The Theory of a Simulacrum

In order to properly understand what a simulacrum is, we need to travel to Jean Baudrillard’s original text on simulacra, titled Simulacra and Simulation. This monstrosity of a philosophical treatise not only proposes what a simulacrum is, but provides exhaustive examples and explanations of the enormous implications and repercussions of surrounding ourselves with simulacra. Though proposed by Baudrillard, he was not the only person to get involved in this school of thought, and certainly not the first to think in this way. Philosophers have debated the idea of a simulacrum, whether under this name or not, for centuries before Baudrillard wrote his paper, and will likely debate the implications and nature of simulacra for centuries more to come. However, Baudrillard is notable for pioneering one very important element of the philosophy: a common language and lens through which it could be discussed. For this reason, Baudrillard’s explanation is the widely accepted one. Thus, Baudrillard’s explanation is what will fill this page.

At the beginning of his paper, Baudrillard draws our attention to an old fable written by the modernist and later postmodern Argentine writer Jorge Luis Borges. The story goes something like this (this is not Borges’ fable; it’s a summary I wrote):

Once upon a time, there was a fabulously wealthy king. One day, as he looked down on his kingdom from his castle, he was particularly awestruck.

“This,” said the king, “is the most beautiful, extraordinary kingdom in the world. It is so extraordinary, I want to make sure the rest of the world is able to see its beauty for themselves.” So, he hired a man regarded as the world finest cartographer, for he was able to recreate the most minute details from reality on the map. When the cartographer had finished, he presented it to the king.

The king examined it. It was his kingdom, just as beautiful as he had seen it from the castle. However, as he was admiring the map, a horrible realization came to him.

“It doesn’t convey the scale and glory of my kingdom;” said the king, “I want it to be full size, an exact top view of my kingdom.”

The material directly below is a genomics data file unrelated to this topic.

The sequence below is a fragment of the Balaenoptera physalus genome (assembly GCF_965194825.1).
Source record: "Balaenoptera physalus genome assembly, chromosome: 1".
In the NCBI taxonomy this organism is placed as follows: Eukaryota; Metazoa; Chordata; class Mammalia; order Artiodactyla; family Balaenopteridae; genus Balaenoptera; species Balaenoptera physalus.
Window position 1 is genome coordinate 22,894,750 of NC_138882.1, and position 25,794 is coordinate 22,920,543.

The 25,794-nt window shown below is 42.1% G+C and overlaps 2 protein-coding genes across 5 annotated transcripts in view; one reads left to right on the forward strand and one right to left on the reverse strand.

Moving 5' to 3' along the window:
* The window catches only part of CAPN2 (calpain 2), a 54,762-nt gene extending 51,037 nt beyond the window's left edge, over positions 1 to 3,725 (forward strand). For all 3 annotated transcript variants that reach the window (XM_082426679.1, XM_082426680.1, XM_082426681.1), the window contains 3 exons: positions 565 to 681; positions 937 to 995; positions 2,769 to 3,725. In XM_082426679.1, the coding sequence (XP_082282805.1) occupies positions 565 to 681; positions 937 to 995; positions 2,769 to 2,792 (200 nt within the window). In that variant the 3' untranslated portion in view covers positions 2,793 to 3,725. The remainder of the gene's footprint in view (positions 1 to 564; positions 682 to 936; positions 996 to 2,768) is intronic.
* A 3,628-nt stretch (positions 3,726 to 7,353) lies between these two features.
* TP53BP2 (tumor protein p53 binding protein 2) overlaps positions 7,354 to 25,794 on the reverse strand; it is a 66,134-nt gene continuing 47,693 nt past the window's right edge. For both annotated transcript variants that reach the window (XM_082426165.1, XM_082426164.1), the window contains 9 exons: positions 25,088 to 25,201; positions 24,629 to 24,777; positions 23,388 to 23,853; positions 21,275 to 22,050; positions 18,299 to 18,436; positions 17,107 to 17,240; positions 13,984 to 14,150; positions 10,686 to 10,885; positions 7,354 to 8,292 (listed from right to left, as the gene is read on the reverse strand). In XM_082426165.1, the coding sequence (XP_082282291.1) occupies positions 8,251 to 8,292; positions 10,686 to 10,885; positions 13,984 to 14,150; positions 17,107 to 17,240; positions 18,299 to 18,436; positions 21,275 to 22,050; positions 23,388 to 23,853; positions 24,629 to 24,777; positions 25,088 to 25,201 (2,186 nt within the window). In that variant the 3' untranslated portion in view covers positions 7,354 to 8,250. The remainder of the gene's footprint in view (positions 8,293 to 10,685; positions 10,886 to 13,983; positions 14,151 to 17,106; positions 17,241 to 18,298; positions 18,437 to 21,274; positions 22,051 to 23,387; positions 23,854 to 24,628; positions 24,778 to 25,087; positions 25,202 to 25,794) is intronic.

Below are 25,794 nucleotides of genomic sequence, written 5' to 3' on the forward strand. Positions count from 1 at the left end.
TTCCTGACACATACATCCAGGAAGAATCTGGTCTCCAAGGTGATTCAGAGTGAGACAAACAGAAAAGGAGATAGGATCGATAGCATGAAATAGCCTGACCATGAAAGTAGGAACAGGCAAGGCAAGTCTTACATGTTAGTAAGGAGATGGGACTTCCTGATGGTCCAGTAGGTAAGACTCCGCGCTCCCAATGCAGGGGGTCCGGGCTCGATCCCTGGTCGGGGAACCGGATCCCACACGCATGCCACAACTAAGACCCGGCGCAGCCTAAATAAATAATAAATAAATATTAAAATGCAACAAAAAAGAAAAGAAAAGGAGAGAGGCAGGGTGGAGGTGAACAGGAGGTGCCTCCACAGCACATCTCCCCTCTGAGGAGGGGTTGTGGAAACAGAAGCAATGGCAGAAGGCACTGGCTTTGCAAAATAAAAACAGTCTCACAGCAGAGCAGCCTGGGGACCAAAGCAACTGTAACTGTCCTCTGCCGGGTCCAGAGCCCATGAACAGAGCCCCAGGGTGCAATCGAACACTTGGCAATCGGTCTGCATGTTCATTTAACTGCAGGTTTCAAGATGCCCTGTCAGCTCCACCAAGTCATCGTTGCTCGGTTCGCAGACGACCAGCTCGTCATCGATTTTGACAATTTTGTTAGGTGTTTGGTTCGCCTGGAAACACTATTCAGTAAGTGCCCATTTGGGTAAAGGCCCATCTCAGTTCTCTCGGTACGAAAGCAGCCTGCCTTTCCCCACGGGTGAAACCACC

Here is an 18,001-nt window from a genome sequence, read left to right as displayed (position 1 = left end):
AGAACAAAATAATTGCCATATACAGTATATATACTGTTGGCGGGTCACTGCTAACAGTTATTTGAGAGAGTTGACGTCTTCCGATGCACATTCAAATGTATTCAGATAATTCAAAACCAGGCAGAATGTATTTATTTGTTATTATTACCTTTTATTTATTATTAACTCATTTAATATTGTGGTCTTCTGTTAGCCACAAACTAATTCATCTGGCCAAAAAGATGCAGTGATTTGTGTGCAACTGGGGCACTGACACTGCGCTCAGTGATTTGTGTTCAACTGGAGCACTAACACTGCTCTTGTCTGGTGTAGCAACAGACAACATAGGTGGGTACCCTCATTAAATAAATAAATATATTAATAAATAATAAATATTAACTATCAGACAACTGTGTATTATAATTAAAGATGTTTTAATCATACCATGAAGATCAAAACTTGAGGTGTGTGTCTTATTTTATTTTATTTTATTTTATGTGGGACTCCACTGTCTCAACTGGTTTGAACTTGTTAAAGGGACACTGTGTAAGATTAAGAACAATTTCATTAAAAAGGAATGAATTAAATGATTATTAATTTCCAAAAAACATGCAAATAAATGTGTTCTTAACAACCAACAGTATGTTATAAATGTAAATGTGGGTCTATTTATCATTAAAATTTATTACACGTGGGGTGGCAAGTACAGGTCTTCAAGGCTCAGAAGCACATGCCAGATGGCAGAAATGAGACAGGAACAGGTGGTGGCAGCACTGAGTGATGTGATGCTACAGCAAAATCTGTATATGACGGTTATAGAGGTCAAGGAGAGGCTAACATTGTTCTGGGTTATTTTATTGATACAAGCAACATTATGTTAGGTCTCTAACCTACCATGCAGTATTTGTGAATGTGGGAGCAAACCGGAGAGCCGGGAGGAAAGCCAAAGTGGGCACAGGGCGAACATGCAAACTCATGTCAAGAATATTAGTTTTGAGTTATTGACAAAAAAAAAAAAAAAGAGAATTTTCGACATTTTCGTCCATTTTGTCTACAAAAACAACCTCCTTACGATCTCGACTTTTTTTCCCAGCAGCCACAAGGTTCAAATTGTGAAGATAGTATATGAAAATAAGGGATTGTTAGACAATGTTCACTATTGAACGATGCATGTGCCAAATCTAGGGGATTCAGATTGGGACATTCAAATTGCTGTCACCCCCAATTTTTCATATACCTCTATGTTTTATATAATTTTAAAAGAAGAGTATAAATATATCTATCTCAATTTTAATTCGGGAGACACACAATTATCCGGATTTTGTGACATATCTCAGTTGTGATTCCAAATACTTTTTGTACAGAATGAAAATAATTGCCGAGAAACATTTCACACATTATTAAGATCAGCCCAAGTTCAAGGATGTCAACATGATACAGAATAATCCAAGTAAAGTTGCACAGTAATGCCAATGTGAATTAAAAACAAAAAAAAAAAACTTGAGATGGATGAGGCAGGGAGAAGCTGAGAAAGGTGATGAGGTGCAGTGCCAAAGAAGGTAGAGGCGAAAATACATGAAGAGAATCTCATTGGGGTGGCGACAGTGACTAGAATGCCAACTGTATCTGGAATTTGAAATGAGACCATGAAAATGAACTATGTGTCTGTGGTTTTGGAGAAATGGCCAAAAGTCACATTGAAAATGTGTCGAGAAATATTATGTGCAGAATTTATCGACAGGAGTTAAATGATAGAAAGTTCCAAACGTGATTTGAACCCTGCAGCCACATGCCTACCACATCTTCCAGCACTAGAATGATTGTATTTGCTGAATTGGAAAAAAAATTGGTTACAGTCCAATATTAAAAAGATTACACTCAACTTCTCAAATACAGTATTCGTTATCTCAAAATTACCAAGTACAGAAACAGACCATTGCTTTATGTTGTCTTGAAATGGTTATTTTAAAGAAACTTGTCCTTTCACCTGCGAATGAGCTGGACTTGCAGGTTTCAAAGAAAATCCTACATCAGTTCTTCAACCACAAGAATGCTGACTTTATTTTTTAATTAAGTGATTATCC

“Yes, my lord,” replied the cartographer.

The next day, he returned to the king with a full scale map. Impressed, the king began to unroll the map in his field. He examined it, but once again came to a painful realization.

“This map,” said the king, “is beautiful, but even when I stand on my castle, nothing pops out the way it did in real life.  Can you make the map three dimensional?”

“Yes, my lord,” replied the overworked cartographer.

Weeks later, the cartographer returned with his finished model, dragged on ball bearings by a thousand horses. The king climbed to the top of his castle and looked down upon the model. It was perfect, except for one detail.

“The location of my kingdom is really one of its most marvelous features;” said the king, “I want everyone to see the glory and beauty of my kingdom in its exact location. Move the model to where my kingdom is now!”

“Yes, my lord,” replied the cartographer.

With a blow of his whistle, the horses began charging across the kingdom to place the corners of the model, leveling buildings and sending peasants fleeing to the hills. The cartographer blew his whistle again and the horses dropped the map and left. The king, finally satisfied with this replica of his kingdom, retired to the castle for a good night’s rest.

As the peasants returned from their cover in the hills,  they came to realize that although their homes had been leveled, they were replaced by exact replicas. Nothing had changed at all.

What is the purpose of this tale? After he has placed his model, the cartographer has effectively done nothing. Instead of making a map, a simple representation of the Kingdom, he copied everything about it, making a replica, which then replaced the original. This is the first stage of the development of reality which Baudrillard posited. The full development goes like this:

  1. Copies of Originals
  2. Copies of Copies
  3. Copies of Imaginary Things

or, put more grandiloquently:

  1. Art imitates life.
  2. Art imitates art.
  3. Life imitates art.

It is this third step, when life imitates art, or art becomes the reality, that the term “simulacrum” refers to.  A simulacrum is a made up world masquerading as reality.

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  1. Jeanie Balch

    I think our politicians have fully embraced a world masquerading as reality. Nice, concise summation! Be sure to have a text by Baudrillard in Barfee’s backpack!

  2. What about when life imitates life…?

  3. Perhaps. But what if life is imitating life that is NOT as we know it within the common body of knowledge? Who is to say that there are those who know of life that is quite different than that commonly thought of as life? We could not then call that art, for it would be, in fact, life of the other.

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